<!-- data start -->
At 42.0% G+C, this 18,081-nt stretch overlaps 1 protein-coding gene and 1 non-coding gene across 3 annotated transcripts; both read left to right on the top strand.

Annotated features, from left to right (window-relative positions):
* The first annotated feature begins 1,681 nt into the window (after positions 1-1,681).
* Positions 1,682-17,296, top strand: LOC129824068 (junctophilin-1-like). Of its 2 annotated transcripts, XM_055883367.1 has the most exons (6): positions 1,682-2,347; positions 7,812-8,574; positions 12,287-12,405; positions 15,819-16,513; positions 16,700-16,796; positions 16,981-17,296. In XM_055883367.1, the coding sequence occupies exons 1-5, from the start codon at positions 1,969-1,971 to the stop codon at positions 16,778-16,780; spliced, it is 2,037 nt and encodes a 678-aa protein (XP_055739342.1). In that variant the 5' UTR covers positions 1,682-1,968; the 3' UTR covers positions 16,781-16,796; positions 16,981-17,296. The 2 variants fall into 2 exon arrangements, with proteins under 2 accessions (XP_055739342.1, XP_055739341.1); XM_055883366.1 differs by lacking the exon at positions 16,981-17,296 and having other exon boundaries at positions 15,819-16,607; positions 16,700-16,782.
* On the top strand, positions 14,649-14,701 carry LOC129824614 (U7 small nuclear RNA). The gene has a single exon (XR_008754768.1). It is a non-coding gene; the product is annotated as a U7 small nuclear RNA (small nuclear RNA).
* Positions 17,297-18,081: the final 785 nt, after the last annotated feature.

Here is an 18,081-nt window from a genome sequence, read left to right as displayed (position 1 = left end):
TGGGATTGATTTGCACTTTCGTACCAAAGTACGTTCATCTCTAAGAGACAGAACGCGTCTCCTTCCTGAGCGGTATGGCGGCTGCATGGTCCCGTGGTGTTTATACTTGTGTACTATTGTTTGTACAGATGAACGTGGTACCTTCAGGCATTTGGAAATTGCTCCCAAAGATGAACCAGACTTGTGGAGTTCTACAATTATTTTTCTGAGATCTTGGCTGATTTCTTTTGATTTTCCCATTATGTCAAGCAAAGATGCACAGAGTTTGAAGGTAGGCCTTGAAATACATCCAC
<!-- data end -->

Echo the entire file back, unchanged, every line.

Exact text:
At 42.0% G+C, this 18,081-nt stretch overlaps 1 protein-coding gene and 1 non-coding gene across 3 annotated transcripts; both read left to right on the top strand.

Annotated features, from left to right (window-relative positions):
* The first annotated feature begins 1,681 nt into the window (after positions 1-1,681).
* Positions 1,682-17,296, top strand: LOC129824068 (junctophilin-1-like). Of its 2 annotated transcripts, XM_055883367.1 has the most exons (6): positions 1,682-2,347; positions 7,812-8,574; positions 12,287-12,405; positions 15,819-16,513; positions 16,700-16,796; positions 16,981-17,296. In XM_055883367.1, the coding sequence occupies exons 1-5, from the start codon at positions 1,969-1,971 to the stop codon at positions 16,778-16,780; spliced, it is 2,037 nt and encodes a 678-aa protein (XP_055739342.1). In that variant the 5' UTR covers positions 1,682-1,968; the 3' UTR covers positions 16,781-16,796; positions 16,981-17,296. The 2 variants fall into 2 exon arrangements, with proteins under 2 accessions (XP_055739342.1, XP_055739341.1); XM_055883366.1 differs by lacking the exon at positions 16,981-17,296 and having other exon boundaries at positions 15,819-16,607; positions 16,700-16,782.
* On the top strand, positions 14,649-14,701 carry LOC129824614 (U7 small nuclear RNA). The gene has a single exon (XR_008754768.1). It is a non-coding gene; the product is annotated as a U7 small nuclear RNA (small nuclear RNA).
* Positions 17,297-18,081: the final 785 nt, after the last annotated feature.

Here is an 18,081-nt window from a genome sequence, read left to right as displayed (position 1 = left end):
TGGGATTGATTTGCACTTTCGTACCAAAGTACGTTCATCTCTAAGAGACAGAACGCGTCTCCTTCCTGAGCGGTATGGCGGCTGCATGGTCCCGTGGTGTTTATACTTGTGTACTATTGTTTGTACAGATGAACGTGGTACCTTCAGGCATTTGGAAATTGCTCCCAAAGATGAACCAGACTTGTGGAGTTCTACAATTATTTTTCTGAGATCTTGGCTGATTTCTTTTGATTTTCCCATTATGTCAAGCAAAGATGCACAGAGTTTGAAGGTAGGCCTTGAAATACATCCAC